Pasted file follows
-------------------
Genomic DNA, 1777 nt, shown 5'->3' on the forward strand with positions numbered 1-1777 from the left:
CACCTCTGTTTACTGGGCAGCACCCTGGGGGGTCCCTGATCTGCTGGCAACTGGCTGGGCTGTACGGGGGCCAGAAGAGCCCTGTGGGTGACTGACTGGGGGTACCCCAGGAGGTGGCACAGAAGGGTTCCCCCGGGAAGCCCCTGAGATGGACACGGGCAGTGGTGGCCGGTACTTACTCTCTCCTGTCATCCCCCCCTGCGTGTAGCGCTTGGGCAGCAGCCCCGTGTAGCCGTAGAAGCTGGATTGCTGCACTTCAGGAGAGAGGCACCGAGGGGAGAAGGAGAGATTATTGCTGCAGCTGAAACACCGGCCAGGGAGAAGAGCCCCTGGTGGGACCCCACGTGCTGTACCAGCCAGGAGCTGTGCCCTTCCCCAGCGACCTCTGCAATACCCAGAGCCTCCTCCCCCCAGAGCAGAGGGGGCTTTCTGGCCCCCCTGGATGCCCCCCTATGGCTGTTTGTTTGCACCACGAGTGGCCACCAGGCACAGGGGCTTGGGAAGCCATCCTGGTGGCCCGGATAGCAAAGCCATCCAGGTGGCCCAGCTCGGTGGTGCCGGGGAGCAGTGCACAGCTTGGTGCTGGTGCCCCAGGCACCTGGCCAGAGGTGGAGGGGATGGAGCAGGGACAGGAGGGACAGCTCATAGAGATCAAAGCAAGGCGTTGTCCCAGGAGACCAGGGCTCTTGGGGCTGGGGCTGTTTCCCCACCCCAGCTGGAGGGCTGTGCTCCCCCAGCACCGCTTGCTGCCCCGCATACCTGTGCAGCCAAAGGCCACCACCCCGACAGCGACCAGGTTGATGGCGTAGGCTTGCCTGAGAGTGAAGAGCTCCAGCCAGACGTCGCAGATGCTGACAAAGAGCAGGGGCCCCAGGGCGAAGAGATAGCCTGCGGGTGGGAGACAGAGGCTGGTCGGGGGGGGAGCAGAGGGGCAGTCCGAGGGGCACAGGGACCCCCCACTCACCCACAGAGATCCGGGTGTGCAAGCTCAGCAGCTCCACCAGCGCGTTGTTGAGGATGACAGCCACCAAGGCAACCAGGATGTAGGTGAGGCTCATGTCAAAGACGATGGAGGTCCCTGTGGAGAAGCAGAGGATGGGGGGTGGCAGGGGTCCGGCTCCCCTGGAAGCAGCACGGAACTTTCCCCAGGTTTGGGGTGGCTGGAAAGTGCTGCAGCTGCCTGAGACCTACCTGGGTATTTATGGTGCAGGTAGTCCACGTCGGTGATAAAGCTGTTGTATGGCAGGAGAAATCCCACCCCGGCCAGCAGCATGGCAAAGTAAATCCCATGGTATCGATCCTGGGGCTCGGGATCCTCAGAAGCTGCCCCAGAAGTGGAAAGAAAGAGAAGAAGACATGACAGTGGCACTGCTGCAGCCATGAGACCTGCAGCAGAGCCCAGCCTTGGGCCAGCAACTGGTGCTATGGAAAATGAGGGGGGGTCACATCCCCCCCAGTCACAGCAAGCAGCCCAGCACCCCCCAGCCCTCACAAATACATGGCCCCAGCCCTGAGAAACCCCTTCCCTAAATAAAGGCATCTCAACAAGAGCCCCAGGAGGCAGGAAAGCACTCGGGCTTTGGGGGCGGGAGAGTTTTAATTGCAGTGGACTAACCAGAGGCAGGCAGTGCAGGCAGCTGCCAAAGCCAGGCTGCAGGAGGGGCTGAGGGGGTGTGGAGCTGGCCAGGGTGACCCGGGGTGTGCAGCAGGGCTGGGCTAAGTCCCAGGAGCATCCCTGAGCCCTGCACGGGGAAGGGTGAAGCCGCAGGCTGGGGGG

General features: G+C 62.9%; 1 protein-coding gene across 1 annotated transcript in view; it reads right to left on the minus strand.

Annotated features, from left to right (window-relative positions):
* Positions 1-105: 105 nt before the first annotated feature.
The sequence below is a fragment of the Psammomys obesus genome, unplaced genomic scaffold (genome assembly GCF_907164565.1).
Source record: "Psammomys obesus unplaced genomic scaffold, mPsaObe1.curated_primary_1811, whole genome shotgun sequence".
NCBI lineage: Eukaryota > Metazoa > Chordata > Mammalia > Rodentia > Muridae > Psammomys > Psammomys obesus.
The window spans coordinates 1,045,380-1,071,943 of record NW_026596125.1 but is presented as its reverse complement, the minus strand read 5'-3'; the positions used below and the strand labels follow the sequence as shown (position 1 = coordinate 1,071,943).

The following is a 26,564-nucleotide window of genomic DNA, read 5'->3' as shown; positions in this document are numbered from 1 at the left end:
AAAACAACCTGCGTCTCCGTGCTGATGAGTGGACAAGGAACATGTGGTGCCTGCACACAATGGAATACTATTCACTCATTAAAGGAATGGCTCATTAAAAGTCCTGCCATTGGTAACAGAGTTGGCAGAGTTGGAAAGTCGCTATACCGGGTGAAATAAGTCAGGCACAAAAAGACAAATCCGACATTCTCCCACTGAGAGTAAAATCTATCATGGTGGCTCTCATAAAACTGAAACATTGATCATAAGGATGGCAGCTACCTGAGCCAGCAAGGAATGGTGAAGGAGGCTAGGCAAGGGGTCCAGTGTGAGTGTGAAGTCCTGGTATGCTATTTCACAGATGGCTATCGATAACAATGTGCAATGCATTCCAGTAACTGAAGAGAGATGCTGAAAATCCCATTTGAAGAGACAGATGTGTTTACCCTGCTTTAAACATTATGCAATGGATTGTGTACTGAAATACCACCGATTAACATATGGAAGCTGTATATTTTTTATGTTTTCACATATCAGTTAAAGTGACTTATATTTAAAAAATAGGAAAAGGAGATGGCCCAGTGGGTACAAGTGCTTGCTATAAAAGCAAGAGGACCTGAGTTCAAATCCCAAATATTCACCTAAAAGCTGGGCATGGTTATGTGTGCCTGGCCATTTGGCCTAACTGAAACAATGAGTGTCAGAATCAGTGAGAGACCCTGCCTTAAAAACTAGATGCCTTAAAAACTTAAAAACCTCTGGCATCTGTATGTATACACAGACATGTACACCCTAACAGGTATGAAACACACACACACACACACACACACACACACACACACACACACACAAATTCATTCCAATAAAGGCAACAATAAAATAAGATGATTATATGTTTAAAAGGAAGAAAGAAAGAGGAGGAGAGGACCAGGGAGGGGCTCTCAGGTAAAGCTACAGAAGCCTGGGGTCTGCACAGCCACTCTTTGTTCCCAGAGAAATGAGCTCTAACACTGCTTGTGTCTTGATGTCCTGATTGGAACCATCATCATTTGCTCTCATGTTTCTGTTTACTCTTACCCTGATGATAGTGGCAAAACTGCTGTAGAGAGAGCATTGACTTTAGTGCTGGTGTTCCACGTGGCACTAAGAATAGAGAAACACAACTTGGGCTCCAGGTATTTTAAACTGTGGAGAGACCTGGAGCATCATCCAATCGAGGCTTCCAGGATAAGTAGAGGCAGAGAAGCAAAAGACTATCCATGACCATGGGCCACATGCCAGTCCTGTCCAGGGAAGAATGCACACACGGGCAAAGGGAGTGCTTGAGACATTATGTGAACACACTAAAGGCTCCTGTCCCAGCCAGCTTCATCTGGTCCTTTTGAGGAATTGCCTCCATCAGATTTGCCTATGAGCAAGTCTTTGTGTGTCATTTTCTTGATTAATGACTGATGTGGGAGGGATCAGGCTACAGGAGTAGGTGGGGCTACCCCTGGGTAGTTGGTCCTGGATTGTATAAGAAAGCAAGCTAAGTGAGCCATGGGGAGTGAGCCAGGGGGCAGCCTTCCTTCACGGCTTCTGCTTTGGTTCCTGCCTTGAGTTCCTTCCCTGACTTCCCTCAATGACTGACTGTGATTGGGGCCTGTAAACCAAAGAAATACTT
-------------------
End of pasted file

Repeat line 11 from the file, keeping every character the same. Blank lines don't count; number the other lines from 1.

AAAACAACCTGCGTCTCCGTGCTGATGAGTGGACAAGGAACATGTGGTGCCTGCACACAATGGAATACTATTCACTCATTAAAGGAATGGCTCATTAAAAGTCCTGCCATTGGTAACAGAGTTGGCAGAGTTGGAAAGTCGCTATACCGGGTGAAATAAGTCAGGCACAAAAAGACAAATCCGACATTCTCCCACTGAGAGTAAAATCTATCATGGTGGCTCTCATAAAACTGAAACATTGATCATAAGGATGGCAGCTACCTGAGCCAGCAAGGAATGGTGAAGGAGGCTAGGCAAGGGGTCCAGTGTGAGTGTGAAGTCCTGGTATGCTATTTCACAGATGGCTATCGATAACAATGTGCAATGCATTCCAGTAACTGAAGAGAGATGCTGAAAATCCCATTTGAAGAGACAGATGTGTTTACCCTGCTTTAAACATTATGCAATGGATTGTGTACTGAAATACCACCGATTAACATATGGAAGCTGTATATTTTTTATGTTTTCACATATCAGTTAAAGTGACTTATATTTAAAAAATAGGAAAAGGAGATGGCCCAGTGGGTACAAGTGCTTGCTATAAAAGCAAGAGGACCTGAGTTCAAATCCCAAATATTCACCTAAAAGCTGGGCATGGTTATGTGTGCCTGGCCATTTGGCCTAACTGAAACAATGAGTGTCAGAATCAGTGAGAGACCCTGCCTTAAAAACTAGATGCCTTAAAAACTTAAAAACCTCTGGCATCTGTATGTATACACAGACATGTACACCCTAACAGGTATGAAACACACACACACACACACACACACACACACACACACACACACACAAATTCATTCCAATAAAGGCAACAATAAAATAAGATGATTATATGTTTAAAAGGAAGAAAGAAAGAGGAGGAGAGGACCAGGGAGGGGCTCTCAGGTAAAGCTACAGAAGCCTGGGGTCTGCACAGCCACTCTTTGTTCCCAGAGAAATGAGCTCTAACACTGCTTGTGTCTTGATGTCCTGATTGGAACCATCATCATTTGCTCTCATGTTTCTGTTTACTCTTACCCTGATGATAGTGGCAAAACTGCTGTAGAGAGAGCATTGACTTTAGTGCTGGTGTTCCACGTGGCACTAAGAATAGAGAAACACAACTTGGGCTCCAGGTATTTTAAACTGTGGAGAGACCTGGAGCATCATCCAATCGAGGCTTCCAGGATAAGTAGAGGCAGAGAAGCAAAAGACTATCCATGACCATGGGCCACATGCCAGTCCTGTCCAGGGAAGAATGCACACACGGGCAAAGGGAGTGCTTGAGACATTATGTGAACACACTAAAGGCTCCTGTCCCAGCCAGCTTCATCTGGTCCTTTTGAGGAATTGCCTCCATCAGATTTGCCTATGAGCAAGTCTTTGTGTGTCATTTTCTTGATTAATGACTGATGTGGGAGGGATCAGGCTACAGGAGTAGGTGGGGCTACCCCTGGGTAGTTGGTCCTGGATTGTATAAGAAAGCAAGCTAAGTGAGCCATGGGGAGTGAGCCAGGGGGCAGCCTTCCTTCACGGCTTCTGCTTTGGTTCCTGCCTTGAGTTCCTTCCCTGACTTCCCTCAATGACTGACTGTGATTGGGGCCTGTAAACCAAAGAAATACTT